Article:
A Technical Advisory Committee was formed and one hundred forty participants addressed the downtown, (the most significant issue from an income perspective). They made recommendations in a seventy page report, which I authored, suggesting the needed ratios of occupancies, green space, and parking. They suggested altered traffic patterns to increase flow of traffic through the city. They addressed the maintenance of the building inventory and supplied the existing methodologies, through the law to address these issues. Repairs of the issues of the downtown will eventually result in an increase of the downtown tax base of 500%

Salem needs to address the insufficient income of the middle class. This will be accomplished by drawing sophisticated industries to this beautiful city and to employ the capable workforce to its potential. The redevelopment of the downtown is a necessary predecessor of the industrial development effort.

Finally, the issue of corruption must be addressed. I have addressed this by regulatory effort. New procurement regulations are being considered and changes to ordinances are being made to assure open honest procurement. Other efforts are underway to stop unfair practices. This is not a punitive effort, it is one of recognition and repair of the things that have been allowed to exist which are detrimental to the city as a whole.

It has now been almost two years since the results of the TAC have been made public. We have enjoyed significant success and, of course, we have suffered substantial resistance to the recommended change. Statistics prove success of the evolution to date, but we are not beyond the tipping point that we once faced as a city. I believe that over the coming three years we will have positive results with the lagging indicators of family income and individual income. Currently commercial and residential real estate have turned a corner and are appreciating significantly. It is now dependent on efforts of revitalization and industrial development to cement the improvements achieved.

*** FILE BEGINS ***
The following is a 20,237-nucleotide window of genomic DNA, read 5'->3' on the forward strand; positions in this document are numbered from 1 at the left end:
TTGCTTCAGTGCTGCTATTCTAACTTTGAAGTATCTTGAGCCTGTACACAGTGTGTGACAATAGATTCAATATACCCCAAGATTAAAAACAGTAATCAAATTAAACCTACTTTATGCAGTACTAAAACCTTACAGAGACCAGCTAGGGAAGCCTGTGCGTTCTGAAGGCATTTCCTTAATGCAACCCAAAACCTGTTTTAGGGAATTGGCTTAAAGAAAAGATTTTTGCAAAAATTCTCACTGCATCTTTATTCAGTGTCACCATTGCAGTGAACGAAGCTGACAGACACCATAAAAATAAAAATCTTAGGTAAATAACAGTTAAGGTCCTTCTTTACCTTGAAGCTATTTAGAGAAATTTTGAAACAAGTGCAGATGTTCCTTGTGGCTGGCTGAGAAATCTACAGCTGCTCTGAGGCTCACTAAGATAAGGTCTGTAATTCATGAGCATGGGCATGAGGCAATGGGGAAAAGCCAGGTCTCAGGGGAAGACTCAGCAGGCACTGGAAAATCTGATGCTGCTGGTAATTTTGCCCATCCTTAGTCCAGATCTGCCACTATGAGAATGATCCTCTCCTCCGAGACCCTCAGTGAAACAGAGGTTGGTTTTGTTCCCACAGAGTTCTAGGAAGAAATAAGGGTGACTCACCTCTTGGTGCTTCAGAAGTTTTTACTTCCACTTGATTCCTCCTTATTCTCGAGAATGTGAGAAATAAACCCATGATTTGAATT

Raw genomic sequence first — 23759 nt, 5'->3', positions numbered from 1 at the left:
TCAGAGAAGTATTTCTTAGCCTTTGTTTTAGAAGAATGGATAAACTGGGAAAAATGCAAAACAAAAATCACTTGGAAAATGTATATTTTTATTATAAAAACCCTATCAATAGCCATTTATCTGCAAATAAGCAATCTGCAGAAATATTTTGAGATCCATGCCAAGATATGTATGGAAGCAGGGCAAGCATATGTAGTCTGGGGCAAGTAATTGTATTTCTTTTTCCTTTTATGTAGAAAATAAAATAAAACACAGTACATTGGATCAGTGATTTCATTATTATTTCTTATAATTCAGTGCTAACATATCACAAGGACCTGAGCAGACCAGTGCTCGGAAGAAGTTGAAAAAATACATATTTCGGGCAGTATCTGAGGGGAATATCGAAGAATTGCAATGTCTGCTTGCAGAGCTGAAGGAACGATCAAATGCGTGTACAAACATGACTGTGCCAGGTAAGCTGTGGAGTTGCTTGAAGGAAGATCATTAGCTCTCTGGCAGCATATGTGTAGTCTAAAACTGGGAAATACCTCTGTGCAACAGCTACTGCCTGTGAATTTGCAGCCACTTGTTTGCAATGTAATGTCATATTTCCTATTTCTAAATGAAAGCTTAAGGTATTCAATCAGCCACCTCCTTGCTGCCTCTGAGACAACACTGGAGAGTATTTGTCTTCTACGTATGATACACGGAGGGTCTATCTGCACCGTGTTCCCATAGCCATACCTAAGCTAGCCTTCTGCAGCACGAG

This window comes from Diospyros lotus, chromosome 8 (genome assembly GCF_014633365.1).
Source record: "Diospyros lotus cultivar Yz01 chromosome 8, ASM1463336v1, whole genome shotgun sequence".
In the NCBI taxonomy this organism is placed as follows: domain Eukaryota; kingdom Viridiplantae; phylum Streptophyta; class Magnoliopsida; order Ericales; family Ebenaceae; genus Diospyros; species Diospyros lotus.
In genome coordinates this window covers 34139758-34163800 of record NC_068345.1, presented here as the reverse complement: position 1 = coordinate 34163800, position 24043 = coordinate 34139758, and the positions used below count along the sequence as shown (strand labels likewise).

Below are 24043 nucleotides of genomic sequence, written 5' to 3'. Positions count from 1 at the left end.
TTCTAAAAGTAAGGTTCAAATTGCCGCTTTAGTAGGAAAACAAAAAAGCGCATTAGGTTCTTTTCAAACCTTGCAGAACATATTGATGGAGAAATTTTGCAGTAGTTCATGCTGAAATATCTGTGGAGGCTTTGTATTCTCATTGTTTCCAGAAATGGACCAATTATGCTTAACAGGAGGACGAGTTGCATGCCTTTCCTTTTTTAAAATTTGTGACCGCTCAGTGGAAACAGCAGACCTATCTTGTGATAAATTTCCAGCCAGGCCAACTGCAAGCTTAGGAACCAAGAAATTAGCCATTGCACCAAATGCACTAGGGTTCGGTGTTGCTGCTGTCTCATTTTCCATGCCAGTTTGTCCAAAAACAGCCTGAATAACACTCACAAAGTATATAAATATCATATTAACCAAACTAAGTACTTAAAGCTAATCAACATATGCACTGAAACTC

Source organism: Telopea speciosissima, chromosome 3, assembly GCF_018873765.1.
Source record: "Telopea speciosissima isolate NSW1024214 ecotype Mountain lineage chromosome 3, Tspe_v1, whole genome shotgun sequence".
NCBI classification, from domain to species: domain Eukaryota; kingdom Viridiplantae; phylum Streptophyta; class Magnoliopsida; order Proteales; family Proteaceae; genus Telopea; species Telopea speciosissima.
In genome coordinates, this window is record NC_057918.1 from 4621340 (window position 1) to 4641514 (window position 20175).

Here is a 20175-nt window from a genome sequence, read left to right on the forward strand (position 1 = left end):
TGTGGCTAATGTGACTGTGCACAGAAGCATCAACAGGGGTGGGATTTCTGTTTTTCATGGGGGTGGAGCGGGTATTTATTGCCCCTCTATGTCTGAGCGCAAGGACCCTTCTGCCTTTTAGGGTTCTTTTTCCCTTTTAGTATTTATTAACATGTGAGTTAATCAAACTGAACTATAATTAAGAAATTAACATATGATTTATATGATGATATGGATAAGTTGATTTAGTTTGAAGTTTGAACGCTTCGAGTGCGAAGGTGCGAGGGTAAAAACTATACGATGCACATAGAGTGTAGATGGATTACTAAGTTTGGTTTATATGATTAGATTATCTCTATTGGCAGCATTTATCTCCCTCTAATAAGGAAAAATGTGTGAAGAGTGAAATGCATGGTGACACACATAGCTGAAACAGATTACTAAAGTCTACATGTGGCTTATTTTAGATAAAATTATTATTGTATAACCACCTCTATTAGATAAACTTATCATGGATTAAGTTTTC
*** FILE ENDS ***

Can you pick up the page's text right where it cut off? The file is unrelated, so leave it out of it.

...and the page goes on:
Scott Cahill

The Death of a Small Midwestern City (Salem Ohio) told as a Medieval Tale

It sat in the green fields of home. The stars in the sky were bright and the grass smelled clean and lush under the blue sky of childhood.

I was a warrior, I rode a valiant steed. His tack was new and the fittings polished. From my belt hanged a broad sword. It was heavy and sharp it came from the scabbard at a whim and the blade reflected the sun.

The time came and I mounted the hill. There I looked back at the little city. It was clean and white. The castle was crisp, the gilding shone like a promise on the deep green sea of the fields of plenty. The subjects were fat, but the coffers were full. This was no place for a young man to make his mark, nor his fortune.

Time marched on as time is apt to do and this warrior grew older. Once quick hands of youth were now slow from battle wounds and crushing blows. The sword grew heavy and it cleared the scabbard slowly.

This old warrior, aching wounds, and bones that hurt, lay under the stars, my head on a rock and dreamed of my home. I dreamed of clearing the hill and smelling the green grass of the open fields and to see, again, the gilded castle. I would ride in to cheers, the colorful flags flapping in the breeze, and walk into the castle. I would cast before the king a part of my prize and the king would see what I had become.

My sword would rest by the fire side. My horse, at last would run free, unencumbered by battle dress. I would find peace. At last, I would find acceptance.

One day I mounted my old horse, cinched up the worn saddle and let him run as he had wanted to do for so long to the north. The trip was hard, but he was determined. He, too remembered the green fields, the open sky, the beauty of our “Valhalla”.

At last we mounted that hill and looked down upon Salem. The fields were barren, salted and dry. The gilding had been stripped from the castle and the walls were broken and falling. The guards were gone. There was nothing to guard. The merchants were gone from the square, the commerce broken.

I entered the great hall through an open door and a shaft of light fell to the floor from a hole in the roof far above. Only the jesters remained of the court, turning cartwheels and somersaults before the great throne.

There, in the throne sat the king. His eyes were clouded like those of a dead man. He read from the scroll the laws one after another in his faltering voice, but there was no one to hear but the pigeons, who flew up to the rafters as the jesters ran and jumped, their little bells jingling from worn out clothes.

I cast my prize before him and he looked down at it and, with a hand waved me aside. A thief sneaked from behind, dagger in hand, to take the crown, but he gave it to him. He took out a broken sword and knighted him as he motioned me to leave.

The merchants who remained now hoarded pennies, left by the plunderers as too heavy for their worth. They coveted them and held them, stealing from each other and trading them for things dear. They would hide in the night and count, their gleeful laughs ringing out of the broken doorways and echoing down the great hall, out into the streets of a city once paved with gold.

 

Scott Cahill